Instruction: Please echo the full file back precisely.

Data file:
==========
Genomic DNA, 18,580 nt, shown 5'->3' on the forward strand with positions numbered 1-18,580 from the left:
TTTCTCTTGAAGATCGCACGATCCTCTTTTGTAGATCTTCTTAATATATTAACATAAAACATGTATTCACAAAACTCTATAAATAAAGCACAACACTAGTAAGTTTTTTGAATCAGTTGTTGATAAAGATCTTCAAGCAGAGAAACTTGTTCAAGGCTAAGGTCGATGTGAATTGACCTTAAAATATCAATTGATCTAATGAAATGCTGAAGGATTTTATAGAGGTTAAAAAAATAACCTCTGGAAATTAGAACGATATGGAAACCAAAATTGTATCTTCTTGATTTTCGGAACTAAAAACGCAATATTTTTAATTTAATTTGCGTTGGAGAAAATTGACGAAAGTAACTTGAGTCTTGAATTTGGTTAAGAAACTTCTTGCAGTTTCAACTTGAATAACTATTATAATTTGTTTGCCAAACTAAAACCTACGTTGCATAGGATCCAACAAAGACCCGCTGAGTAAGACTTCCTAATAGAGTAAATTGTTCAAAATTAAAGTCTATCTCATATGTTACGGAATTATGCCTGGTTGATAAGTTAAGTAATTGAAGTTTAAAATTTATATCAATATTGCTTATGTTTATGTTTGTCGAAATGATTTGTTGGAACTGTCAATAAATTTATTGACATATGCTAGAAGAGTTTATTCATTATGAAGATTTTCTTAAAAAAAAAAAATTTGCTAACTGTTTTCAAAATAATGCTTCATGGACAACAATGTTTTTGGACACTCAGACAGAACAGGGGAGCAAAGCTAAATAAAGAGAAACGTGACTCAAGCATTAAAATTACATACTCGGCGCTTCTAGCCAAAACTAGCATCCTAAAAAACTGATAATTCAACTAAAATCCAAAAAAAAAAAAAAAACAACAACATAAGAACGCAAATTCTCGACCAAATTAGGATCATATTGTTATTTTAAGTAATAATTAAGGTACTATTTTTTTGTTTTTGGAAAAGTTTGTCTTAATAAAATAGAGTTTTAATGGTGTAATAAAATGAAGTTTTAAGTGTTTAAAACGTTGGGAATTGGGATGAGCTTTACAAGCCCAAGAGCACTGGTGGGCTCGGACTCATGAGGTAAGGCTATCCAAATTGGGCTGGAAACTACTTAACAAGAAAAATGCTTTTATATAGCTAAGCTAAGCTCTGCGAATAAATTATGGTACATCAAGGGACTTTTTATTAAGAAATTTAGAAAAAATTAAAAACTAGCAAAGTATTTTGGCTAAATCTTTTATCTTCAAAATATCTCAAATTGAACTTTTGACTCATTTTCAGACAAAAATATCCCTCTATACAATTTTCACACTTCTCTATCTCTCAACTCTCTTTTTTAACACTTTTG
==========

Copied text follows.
Genomic DNA, 18,580 nt, shown 5'->3' on the forward strand with positions numbered 1-18,580 from the left:
TTTCTCTTGAAGATCGCACGATCCTCTTTTGTAGATCTTCTTAATATATTAACATAAAACATGTATTCACAAAACTCTATAAATAAAGCACAACACTAGTAAGTTTTTTGAATCAGTTGTTGATAAAGATCTTCAAGCAGAGAAACTTGTTCAAGGCTAAGGTCGATGTGAATTGACCTTAAAATATCAATTGATCTAATGAAATGCTGAAGGATTTTATAGAGGTTAAAAAAATAACCTCTGGAAATTAGAACGATATGGAAACCAAAATTGTATCTTCTTGATTTTCGGAACTAAAAACGCAATATTTTTAATTTAATTTGCGTTGGAGAAAATTGACGAAAGTAACTTGAGTCTTGAATTTGGTTAAGAAACTTCTTGCAGTTTCAACTTGAATAACTATTATAATTTGTTTGCCAAACTAAAACCTACGTTGCATAGGATCCAACAAAGACCCGCTGAGTAAGACTTCCTAATAGAGTAAATTGTTCAAAATTAAAGTCTATCTCATATGTTACGGAATTATGCCTGGTTGATAAGTTAAGTAATTGAAGTTTAAAATTTATATCAATATTGCTTATGTTTATGTTTGTCGAAATGATTTGTTGGAACTGTCAATAAATTTATTGACATATGCTAGAAGAGTTTATTCATTATGAAGATTTTCTTAAAAAAAAAAAATTTGCTAACTGTTTTCAAAATAATGCTTCATGGACAACAATGTTTTTGGACACTCAGACAGAACAGGGGAGCAAAGCTAAATAAAGAGAAACGTGACTCAAGCATTAAAATTACATACTCGGCGCTTCTAGCCAAAACTAGCATCCTAAAAAACTGATAATTCAACTAAAATCCAAAAAAAAAAAAAAAACAACAACATAAGAACGCAAATTCTCGACCAAATTAGGATCATATTGTTATTTTAAGTAATAATTAAGGTACTATTTTTTTGTTTTTGGAAAAGTTTGTCTTAATAAAATAGAGTTTTAATGGTGTAATAAAATGAAGTTTTAAGTGTTTAAAACGTTGGGAATTGGGATGAGCTTTACAAGCCCAAGAGCACTGGTGGGCTCGGACTCATGAGGTAAGGCTATCCAAATTGGGCTGGAAACTACTTAACAAGAAAAATGCTTTTATATAGCTAAGCTAAGCTCTGCGAATAAATTATGGTACATCAAGGGACTTTTTATTAAGAAATTTAGAAAAAATTAAAAACTAGCAAAGTATTTTGGCTAAATCTTTTATCTTCAAAATATCTCAAATTGAACTTTTGACTCATTTTCAGACAAAAATATCCCTCTATACAATTTTCACACTTCTCTATCTCTCAACTCTCTTTTTTAACACTTTTG